The line was extended west for another 25 miles to Oskaloosa and an additional 25 miles from Oskaloosa to Knoxville in 1876.
The line stayed in the Rock Island name, but was short lived west of Oskaloosa. The line was doomed when a parallel railroad offered service from Oskaloosa, but completed to Des Moines.
This parallel railroad was also Rock Island, meaning the Knoxville branch was abandoned in 1938. East of Oskaloosa stayed in service for years.
The line fell when the Rock Island did, in 1980. The exception was between Keota and Washington, when a shortline by the name of Keota & Washington popped up.
This was short lived, and the Kewash was abandoned by 1988. It was turned into a trail soon there after.
Located in the small town of Harvey, this large through truss bridge crosses a former channel of the Des Moines River.
Built in 1878, the bridge features four large 8-panel pin connected Pratt Through Trusses. These trusses feature a pedimented style of portal bracing commonly associated with Lassig Bridge & Iron Works, and are set onto stone and concrete substructures.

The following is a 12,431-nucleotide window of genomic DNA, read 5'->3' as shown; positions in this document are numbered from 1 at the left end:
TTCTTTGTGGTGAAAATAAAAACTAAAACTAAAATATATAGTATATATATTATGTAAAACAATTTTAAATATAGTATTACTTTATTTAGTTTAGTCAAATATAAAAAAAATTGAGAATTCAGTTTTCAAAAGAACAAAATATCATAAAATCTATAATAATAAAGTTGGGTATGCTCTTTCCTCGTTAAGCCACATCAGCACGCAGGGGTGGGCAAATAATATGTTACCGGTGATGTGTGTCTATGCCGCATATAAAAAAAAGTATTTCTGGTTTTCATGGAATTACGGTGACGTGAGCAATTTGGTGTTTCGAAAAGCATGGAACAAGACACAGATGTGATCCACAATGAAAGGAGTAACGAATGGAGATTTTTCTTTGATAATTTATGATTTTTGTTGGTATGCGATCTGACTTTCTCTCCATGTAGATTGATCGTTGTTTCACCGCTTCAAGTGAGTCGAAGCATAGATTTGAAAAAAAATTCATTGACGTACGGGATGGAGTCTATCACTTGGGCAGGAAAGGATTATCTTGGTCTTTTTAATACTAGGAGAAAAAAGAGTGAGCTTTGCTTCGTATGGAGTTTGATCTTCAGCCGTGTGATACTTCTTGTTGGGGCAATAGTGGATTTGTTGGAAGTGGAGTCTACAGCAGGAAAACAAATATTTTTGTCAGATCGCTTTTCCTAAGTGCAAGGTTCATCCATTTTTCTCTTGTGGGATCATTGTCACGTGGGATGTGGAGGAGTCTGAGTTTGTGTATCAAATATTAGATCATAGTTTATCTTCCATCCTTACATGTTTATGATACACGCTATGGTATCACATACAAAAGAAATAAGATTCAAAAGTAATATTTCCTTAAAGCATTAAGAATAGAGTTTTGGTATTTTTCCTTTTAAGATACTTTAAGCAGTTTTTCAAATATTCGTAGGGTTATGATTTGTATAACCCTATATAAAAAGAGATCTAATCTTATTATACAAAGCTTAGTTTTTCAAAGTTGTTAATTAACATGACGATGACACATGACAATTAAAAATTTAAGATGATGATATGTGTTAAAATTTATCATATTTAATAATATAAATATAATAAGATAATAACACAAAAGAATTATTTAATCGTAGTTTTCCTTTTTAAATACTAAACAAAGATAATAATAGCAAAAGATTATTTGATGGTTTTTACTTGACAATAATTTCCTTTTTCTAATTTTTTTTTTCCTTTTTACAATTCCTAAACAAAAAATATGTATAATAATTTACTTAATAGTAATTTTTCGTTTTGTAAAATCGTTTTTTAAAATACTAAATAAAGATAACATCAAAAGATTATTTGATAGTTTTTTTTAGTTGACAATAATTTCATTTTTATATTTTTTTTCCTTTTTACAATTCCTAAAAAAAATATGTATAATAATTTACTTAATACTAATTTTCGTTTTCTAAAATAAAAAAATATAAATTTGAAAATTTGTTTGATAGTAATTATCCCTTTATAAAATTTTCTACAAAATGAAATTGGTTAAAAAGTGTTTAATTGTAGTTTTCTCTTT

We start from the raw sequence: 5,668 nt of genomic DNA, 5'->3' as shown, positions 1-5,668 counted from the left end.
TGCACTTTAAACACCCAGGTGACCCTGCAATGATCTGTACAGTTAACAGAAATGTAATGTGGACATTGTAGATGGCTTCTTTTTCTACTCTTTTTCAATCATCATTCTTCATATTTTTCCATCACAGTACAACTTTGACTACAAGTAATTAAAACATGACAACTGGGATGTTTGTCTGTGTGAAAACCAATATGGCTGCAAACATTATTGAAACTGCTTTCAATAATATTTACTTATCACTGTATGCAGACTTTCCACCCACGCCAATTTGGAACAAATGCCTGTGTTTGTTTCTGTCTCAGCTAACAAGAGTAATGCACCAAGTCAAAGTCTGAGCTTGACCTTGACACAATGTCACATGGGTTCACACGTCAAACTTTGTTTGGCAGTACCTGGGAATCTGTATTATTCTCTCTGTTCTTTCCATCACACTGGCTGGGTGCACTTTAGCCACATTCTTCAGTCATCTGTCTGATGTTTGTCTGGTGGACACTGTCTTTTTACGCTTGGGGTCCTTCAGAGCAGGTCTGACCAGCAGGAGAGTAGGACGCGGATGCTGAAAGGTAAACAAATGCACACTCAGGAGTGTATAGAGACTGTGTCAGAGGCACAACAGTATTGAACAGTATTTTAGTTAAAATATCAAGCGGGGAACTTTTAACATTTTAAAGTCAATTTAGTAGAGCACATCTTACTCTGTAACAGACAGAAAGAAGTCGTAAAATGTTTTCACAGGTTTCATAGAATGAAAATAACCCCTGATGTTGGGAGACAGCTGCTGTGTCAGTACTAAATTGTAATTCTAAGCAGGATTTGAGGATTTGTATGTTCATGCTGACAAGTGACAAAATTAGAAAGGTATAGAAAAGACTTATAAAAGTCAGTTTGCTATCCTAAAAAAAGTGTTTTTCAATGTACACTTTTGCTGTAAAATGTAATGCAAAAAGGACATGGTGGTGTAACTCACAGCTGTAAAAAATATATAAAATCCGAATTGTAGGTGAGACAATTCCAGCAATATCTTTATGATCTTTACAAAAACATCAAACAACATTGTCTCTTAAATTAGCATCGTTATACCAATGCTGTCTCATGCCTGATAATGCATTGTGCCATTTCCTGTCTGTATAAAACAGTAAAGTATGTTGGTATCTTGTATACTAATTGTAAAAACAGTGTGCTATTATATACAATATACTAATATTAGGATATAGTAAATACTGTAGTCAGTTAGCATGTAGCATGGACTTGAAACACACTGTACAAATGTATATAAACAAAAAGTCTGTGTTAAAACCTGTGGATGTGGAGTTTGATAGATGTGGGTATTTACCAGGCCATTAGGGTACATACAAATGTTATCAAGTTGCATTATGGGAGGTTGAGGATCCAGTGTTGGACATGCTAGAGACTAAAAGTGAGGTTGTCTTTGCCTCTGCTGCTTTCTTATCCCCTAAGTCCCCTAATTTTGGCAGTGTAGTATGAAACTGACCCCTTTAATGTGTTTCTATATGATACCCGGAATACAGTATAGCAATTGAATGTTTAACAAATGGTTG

Clayton Fraser did a significant amount of work for Iowa bridges in the early 1990s, including doing an immense amount of research. His documentation of this bridge concluded it was built in 1878 as an original bridge at this location.
The author had been questioning the accuracy of the report. It seemed odd that the bridge would use this style portal bracing, which really did not become common until around 1883. The heavy construction on the structure was also questionable for an 1878 date, particularly on a branch line.
The author had continued researching, trying to find confirmation of this bridges history. Fortunately, the Rock Island Reporter ran an article about this bridge, showing the original plaque that had been stolen. A bridge over the "new" main channel to the east of here was built in 1905.
It appears the style of portal bracing was used because Moritz Lassig was one of the shop engineers at the time for American Bridge Company. The heavy spans also seem to be justified, since this was planned to become a coal hauling connection between Indianola and Washington, which never panned out.
Overall, the bridge appears to be in fair condition. Some major deterioration has taken hold on the substructure and superstructures, although it is not too late to correct it. It is listed on the National Register of Historic Places, and is virtually a dead end at the east end.
The author has ranked this bridge as being highly significant, due to the unique design and old age.
The photo above is looking east across the bridge.
|Upstream||Wabash Bridge (Durham)|
|Downstream||Tracy Rail Bridge|